Report: U.S. Internet providers allow 'permanent congestion' and want cash to clear it up

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Major Internet service providers in the United States are essentially holding their connections for ransom while letting customers suffer, according to a company that acts as a middleman for Internet traffic.

The accusations come from Level 3, which helps deliver traffic from content providers (such as Netflix) to Internet service providers (such as Comcast). Level 3 has been measuring its connections around the world, and found that U.S. ISPs are the worst at allowing congestion to happen.

Level 3 has 51 “peers” around the world, including ISPs and other middlemen. Out of those 51 connections, a dozen are congested, causing slower speeds or interruptions. Half of those 12 congested connections are due to a single port, and those are all being upgraded.

The other six connections are congested on nearly all ports, and all of those connections are to consumer-facing Internet service providers. One of those ISPs is in Europe; the other five are in the United States. As a result, customers are experiencing delayed or dropped packets throughout the day.

level3 Level 3

Above, a connection reaching maximum capacity (left) and causing dropped packets (right). Below, a connection that just barely avoids congestion, resulting in no dropped packets.

In other words, U.S. Internet providers are the worst at making sure their networks can meet demand, at least from Level 3. Instead of augmenting their network capacity (at costs that are “not significant,” according to Level 3), these ISPs are holding out for payments, either from middlemen or from content providers such as Netflix.

While Level 3 doesn't name names, this practice isn't exactly a secret. In February, Netflix signed an interconnection deal with Comcast, allowing Netflix to skip the middleman and have a more direct connection to Comcast subscribers. In April, Netflix made a similar deal with Verizon.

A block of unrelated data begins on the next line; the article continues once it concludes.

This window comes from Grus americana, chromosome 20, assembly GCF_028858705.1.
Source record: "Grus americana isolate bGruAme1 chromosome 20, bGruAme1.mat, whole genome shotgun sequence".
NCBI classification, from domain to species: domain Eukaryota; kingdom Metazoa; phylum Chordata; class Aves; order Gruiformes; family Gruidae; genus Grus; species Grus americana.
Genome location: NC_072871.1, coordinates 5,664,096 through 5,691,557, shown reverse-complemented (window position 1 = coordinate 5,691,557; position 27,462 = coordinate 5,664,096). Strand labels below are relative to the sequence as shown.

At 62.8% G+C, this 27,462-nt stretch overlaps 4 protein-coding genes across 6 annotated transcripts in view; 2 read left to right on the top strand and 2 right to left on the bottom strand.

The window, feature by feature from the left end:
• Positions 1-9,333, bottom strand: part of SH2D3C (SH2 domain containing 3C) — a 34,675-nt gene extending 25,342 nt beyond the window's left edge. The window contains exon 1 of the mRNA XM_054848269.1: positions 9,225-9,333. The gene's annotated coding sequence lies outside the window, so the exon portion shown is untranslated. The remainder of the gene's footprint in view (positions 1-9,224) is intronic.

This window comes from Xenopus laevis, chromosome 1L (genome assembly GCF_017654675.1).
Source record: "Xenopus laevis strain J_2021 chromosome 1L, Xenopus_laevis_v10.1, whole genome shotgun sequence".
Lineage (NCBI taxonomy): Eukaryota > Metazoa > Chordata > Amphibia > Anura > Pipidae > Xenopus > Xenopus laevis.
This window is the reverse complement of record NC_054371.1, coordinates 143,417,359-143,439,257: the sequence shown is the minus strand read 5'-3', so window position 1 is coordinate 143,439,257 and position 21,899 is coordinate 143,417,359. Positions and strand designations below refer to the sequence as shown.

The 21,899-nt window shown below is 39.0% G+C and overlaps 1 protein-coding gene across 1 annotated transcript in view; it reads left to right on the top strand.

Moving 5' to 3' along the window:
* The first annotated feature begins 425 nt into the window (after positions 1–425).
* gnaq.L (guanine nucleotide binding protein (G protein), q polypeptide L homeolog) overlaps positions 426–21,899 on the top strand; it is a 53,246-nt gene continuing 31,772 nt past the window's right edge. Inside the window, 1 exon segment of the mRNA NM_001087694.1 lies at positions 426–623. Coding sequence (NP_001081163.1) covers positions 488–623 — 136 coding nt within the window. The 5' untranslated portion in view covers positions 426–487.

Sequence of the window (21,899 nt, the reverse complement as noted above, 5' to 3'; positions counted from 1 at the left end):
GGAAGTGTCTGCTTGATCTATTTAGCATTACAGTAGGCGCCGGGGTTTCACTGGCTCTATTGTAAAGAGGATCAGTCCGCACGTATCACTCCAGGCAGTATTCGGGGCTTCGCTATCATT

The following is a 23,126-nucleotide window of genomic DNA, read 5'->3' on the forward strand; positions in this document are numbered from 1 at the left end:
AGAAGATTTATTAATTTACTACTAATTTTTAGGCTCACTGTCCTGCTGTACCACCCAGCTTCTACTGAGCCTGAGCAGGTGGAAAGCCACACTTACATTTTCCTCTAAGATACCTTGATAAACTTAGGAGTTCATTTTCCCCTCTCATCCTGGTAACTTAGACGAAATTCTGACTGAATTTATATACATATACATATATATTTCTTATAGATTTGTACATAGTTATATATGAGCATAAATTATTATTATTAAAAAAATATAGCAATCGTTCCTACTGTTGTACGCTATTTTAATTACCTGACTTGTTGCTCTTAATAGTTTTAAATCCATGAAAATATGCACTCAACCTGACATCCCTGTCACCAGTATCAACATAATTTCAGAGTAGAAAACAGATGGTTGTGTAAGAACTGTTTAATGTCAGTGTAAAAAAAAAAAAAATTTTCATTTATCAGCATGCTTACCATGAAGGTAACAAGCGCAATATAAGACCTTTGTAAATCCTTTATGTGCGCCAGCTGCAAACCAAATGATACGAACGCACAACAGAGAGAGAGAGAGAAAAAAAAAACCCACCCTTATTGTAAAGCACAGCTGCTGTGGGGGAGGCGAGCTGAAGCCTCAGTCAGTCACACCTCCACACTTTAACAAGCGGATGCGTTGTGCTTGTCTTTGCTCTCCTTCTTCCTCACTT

It's important to note that these aren't entirely new costs for Netflix, because the company would have been paying a middleman such as Level 3 if it wasn't paying ISPs directly. The concern, as Netflix has expressed recently, is that large ISPs will be in position to escalate their fees in the future. (For now, at least, ISPs aren't charging predatory rates, according to GigaOm.)

Even if the United States had strong net neutrality protections in place, these issues wouldn't count as a violation. Net neutrality rules typically deal with the “last mile” of connectivity between the ISP and the user, so any congestion between the ISP and a middleman like Level 3 wouldn't be covered. But that's exactly what Level 3 is hoping to change as the FCC considers new net neutrality rules.

The counter-argument is that this is more of a business issue than a net neutrality one, and that Level 3 isn't exactly innocent when it comes to demanding payment for lopsided peering arrangements. So while you should be upset that ISPs are making customers suffer—and can get away with it because of how little competition they face—you should also take Level 3's wants and needs with a pinch of salt.

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